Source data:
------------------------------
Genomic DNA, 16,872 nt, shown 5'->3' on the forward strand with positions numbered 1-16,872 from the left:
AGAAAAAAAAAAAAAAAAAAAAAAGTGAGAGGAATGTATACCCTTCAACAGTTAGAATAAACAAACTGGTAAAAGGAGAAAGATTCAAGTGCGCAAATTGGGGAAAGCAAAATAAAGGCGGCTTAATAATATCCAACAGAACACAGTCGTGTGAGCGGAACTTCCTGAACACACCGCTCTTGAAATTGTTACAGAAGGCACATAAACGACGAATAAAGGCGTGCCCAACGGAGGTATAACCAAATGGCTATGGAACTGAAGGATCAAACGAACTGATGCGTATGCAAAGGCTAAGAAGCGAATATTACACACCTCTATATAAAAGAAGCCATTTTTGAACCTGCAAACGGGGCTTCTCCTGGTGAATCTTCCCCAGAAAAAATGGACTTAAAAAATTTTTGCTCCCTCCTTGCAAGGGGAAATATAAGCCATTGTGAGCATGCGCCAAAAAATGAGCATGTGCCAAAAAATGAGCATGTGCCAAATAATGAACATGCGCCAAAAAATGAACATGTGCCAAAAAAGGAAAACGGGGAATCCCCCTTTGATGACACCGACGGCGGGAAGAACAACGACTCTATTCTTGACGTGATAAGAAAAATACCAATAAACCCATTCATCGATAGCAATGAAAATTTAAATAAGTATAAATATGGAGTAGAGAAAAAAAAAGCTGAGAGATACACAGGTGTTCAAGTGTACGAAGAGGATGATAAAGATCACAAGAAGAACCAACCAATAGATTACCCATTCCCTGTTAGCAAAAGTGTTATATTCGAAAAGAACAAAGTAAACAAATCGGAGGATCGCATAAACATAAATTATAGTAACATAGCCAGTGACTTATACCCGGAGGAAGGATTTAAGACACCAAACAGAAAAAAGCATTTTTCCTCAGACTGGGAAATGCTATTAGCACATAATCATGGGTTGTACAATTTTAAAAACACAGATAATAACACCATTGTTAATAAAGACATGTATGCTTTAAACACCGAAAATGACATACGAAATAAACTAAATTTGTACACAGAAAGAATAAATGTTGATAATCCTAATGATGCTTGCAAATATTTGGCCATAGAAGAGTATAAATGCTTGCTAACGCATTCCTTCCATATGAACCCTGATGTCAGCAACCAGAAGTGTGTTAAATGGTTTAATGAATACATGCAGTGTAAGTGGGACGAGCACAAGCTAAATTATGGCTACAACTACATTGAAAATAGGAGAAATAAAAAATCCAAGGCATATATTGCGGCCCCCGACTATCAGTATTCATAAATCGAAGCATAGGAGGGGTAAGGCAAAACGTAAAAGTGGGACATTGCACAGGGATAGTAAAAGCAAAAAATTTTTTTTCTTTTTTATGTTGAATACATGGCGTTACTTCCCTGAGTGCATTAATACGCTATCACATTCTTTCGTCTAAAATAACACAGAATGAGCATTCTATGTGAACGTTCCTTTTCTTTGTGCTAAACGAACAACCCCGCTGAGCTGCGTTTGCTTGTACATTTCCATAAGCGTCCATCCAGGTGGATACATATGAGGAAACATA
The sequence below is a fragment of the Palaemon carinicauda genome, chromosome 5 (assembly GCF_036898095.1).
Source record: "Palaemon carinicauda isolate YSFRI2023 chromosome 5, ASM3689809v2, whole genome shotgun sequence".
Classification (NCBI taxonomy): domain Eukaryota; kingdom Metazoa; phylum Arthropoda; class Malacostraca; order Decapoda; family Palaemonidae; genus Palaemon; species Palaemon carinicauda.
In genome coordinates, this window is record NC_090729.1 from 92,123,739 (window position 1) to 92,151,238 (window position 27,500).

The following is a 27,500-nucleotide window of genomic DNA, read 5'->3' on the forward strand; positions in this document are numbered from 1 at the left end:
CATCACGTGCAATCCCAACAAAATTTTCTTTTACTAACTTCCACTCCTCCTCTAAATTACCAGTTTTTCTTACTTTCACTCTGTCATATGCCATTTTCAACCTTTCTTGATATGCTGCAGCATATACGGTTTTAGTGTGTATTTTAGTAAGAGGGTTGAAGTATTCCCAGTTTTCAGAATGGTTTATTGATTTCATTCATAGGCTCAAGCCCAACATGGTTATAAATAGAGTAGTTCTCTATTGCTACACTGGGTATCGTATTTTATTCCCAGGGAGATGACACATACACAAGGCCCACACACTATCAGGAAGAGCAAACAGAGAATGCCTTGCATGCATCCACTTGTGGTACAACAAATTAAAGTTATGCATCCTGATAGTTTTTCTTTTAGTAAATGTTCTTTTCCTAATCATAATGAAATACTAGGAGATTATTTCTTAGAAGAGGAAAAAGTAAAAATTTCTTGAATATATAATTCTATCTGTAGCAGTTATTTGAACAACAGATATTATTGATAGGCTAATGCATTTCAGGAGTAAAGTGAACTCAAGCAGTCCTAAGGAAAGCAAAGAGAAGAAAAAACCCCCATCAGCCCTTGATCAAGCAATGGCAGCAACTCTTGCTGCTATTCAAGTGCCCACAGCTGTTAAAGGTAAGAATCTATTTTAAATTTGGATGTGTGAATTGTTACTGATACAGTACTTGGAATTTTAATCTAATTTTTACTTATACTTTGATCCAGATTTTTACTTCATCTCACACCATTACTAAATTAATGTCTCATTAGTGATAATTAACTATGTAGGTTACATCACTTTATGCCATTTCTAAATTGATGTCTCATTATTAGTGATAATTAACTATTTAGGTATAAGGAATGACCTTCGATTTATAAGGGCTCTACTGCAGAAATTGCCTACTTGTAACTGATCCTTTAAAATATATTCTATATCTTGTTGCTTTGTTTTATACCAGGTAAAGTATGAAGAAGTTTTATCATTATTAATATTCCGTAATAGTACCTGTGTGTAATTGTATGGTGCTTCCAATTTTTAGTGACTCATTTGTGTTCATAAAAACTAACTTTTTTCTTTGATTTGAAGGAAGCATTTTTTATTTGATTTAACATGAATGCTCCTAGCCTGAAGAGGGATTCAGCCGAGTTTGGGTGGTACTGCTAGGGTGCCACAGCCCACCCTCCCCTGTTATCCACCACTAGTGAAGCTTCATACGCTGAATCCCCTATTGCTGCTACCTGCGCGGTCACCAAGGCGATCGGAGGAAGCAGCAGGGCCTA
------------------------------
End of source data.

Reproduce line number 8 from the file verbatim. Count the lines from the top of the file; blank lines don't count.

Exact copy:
CATCACGTGCAATCCCAACAAAATTTTCTTTTACTAACTTCCACTCCTCCTCTAAATTACCAGTTTTTCTTACTTTCACTCTGTCATATGCCATTTTCAACCTTTCTTGATATGCTGCAGCATATACGGTTTTAGTGTGTATTTTAGTAAGAGGGTTGAAGTATTCCCAGTTTTCAGAATGGTTTATTGATTTCATTCATAGGCTCAAGCCCAACATGGTTATAAATAGAGTAGTTCTCTATTGCTACACTGGGTATCGTATTTTATTCCCAGGGAGATGACACATACACAAGGCCCACACACTATCAGGAAGAGCAAACAGAGAATGCCTTGCATGCATCCACTTGTGGTACAACAAATTAAAGTTATGCATCCTGATAGTTTTTCTTTTAGTAAATGTTCTTTTCCTAATCATAATGAAATACTAGGAGATTATTTCTTAGAAGAGGAAAAAGTAAAAATTTCTTGAATATATAATTCTATCTGTAGCAGTTATTTGAACAACAGATATTATTGATAGGCTAATGCATTTCAGGAGTAAAGTGAACTCAAGCAGTCCTAAGGAAAGCAAAGAGAAGAAAAAACCCCCATCAGCCCTTGATCAAGCAATGGCAGCAACTCTTGCTGCTATTCAAGTGCCCACAGCTGTTAAAGGTAAGAATCTATTTTAAATTTGGATGTGTGAATTGTTACTGATACAGTACTTGGAATTTTAATCTAATTTTTACTTATACTTTGATCCAGATTTTTACTTCATCTCACACCATTACTAAATTAATGTCTCATTAGTGATAATTAACTATGTAGGTTACATCACTTTATGCCATTTCTAAATTGATGTCTCATTATTAGTGATAATTAACTATTTAGGTATAAGGAATGACCTTCGATTTATAAGGGCTCTACTGCAGAAATTGCCTACTTGTAACTGATCCTTTAAAATATATTCTATATCTTGTTGCTTTGTTTTATACCAGGTAAAGTATGAAGAAGTTTTATCATTATTAATATTCCGTAATAGTACCTGTGTGTAATTGTATGGTGCTTCCAATTTTTAGTGACTCATTTGTGTTCATAAAAACTAACTTTTTTCTTTGATTTGAAGGAAGCATTTTTTATTTGATTTAACATGAATGCTCCTAGCCTGAAGAGGGATTCAGCCGAGTTTGGGTGGTACTGCTAGGGTGCCACAGCCCACCCTCCCCTGTTATCCACCACTAGTGAAGCTTCATACGCTGAATCCCCTATTGCTGCTACCTGCGCGGTCACCAAGGCGATCGGAGGAAGCAGCAGGGCCTA